Confidentiality denied to non professional, Odg protests
Concern for the prosecutor’s pressures on Augusto Mattioli in the trial for the disclosure of confidential material on Monte dei Paschi di Siena
In an official note, the National Order of Journalists has expressed its concern for the pressures exercised on journalist Augusto Mattioli by the prosecutor during a hearing in the trial against the alleged authors of the disclosure of confidential material on the case of Monte dei Paschi di Siena. The judge did not allow the opposition of professional secrecy as Mattioli joined the Order of Journalists in the Register of Non Professionals, while the Criminal Code expressly admits only for “professionals”, recorded in a separate register. Below is the full text of the OdG’s note.
The National Order of Journalists is concerned by what has happened to the colleague Augusto Mattioli during the third hearing of the trial against the widow of David Rossi, Antonella Tognazzi, and the reporter of the daily Il Fatto Quotidiano, Davide Vecchi, accused of having disclosed confidential material.
Mattioli, heard as a witness, reserved the right not to answer a Prosecutor’s question, appealing to professional secrecy. The judge suspended the hearing and after returning to the court room has verbalized that the journalist, being a non-professional, cannot avail himself of said protection by obliging a colleague to disclose the source.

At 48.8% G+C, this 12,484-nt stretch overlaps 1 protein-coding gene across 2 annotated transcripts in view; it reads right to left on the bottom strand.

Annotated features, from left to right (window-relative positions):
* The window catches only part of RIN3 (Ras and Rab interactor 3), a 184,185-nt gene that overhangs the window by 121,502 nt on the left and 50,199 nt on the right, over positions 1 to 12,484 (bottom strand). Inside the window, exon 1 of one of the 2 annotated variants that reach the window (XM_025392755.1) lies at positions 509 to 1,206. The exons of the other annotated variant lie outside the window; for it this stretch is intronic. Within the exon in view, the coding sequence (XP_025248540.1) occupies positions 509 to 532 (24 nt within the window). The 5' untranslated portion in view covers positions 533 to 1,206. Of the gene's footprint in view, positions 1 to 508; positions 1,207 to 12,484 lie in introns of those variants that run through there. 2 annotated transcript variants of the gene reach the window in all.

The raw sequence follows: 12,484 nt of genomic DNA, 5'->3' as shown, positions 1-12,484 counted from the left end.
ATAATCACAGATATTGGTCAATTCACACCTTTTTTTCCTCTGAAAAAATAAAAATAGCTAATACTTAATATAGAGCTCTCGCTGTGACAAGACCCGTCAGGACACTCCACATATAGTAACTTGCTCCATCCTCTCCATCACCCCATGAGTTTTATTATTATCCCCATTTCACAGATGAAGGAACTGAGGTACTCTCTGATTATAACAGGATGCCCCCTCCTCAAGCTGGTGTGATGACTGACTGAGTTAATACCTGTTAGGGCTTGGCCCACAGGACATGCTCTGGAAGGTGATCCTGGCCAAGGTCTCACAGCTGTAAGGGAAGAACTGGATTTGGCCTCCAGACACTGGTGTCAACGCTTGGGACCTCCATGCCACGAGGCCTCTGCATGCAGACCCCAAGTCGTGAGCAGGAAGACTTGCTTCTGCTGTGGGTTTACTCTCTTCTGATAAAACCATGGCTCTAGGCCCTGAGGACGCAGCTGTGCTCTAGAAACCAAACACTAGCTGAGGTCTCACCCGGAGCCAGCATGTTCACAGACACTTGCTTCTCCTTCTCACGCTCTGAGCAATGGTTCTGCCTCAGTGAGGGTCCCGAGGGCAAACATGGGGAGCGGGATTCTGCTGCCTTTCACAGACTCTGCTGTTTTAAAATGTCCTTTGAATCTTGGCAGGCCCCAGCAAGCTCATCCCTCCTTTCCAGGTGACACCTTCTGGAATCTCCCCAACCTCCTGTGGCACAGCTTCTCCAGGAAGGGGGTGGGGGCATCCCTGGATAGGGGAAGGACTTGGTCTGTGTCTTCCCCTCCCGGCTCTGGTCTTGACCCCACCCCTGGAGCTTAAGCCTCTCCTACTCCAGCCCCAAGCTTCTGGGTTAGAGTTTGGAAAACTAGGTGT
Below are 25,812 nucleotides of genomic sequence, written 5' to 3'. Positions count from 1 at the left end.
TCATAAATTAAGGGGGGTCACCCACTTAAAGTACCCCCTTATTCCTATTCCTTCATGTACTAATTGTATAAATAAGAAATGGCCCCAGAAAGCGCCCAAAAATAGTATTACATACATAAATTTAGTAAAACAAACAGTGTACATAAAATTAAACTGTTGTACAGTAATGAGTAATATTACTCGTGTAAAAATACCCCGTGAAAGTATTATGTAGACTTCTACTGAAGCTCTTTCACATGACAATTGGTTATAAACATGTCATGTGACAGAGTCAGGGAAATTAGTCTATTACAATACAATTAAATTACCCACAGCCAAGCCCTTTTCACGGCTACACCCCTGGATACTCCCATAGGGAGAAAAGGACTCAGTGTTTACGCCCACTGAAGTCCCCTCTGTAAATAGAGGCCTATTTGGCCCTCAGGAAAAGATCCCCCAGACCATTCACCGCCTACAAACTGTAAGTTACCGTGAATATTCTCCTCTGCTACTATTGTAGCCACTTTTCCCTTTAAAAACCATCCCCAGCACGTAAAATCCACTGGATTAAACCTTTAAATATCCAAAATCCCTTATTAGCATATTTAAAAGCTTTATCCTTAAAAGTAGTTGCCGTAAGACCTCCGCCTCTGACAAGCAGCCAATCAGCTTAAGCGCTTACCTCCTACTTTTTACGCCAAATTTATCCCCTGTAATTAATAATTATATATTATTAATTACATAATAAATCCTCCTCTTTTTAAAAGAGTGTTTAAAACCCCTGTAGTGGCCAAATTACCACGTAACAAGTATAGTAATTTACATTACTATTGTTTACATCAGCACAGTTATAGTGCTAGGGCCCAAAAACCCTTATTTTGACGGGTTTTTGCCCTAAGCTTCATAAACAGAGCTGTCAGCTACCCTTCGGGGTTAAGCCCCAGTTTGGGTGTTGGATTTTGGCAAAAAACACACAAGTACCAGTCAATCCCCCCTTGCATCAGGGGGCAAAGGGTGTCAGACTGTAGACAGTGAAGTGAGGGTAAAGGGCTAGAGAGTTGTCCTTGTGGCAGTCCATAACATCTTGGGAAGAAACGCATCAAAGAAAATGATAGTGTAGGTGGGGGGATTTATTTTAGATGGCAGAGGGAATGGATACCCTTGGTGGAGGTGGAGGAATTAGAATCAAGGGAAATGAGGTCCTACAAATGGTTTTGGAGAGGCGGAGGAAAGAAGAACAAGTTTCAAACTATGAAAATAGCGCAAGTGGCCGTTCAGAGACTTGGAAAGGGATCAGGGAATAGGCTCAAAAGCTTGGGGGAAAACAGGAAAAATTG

It all happened five days after yet another ruling issued by other Italian courts in Caltanissetta, one that acquitted the two journalists from Enna, Josè Trovato and Giulia Martorana, both non-professionals at the time.
The motivations of the Court of Appeal of Caltanissetta state that for the Order of the journalistic profession there do not exist “qualitative differences between the services rendered by a professional journalist and those made by a non-professional journalist”, but only quantitative, that “cannot be held as impediments to a broad interpretation of the rule” on professional secrecy. As such the refusal to reveal their sources was legitimate, even by non-professionals.
What happened in Siena thus violates the rights of citizens to be informed properly and requires Parliament to resolve this long outstanding issue by means of legislation that periodically determines situations that cause confusion.
The issue had been recently regulated in the sense of the full recognition of professional secrecy for non-professionals from a judgment by the Court of Appeal of Caltanissetta, of which just recently the motivation was announced.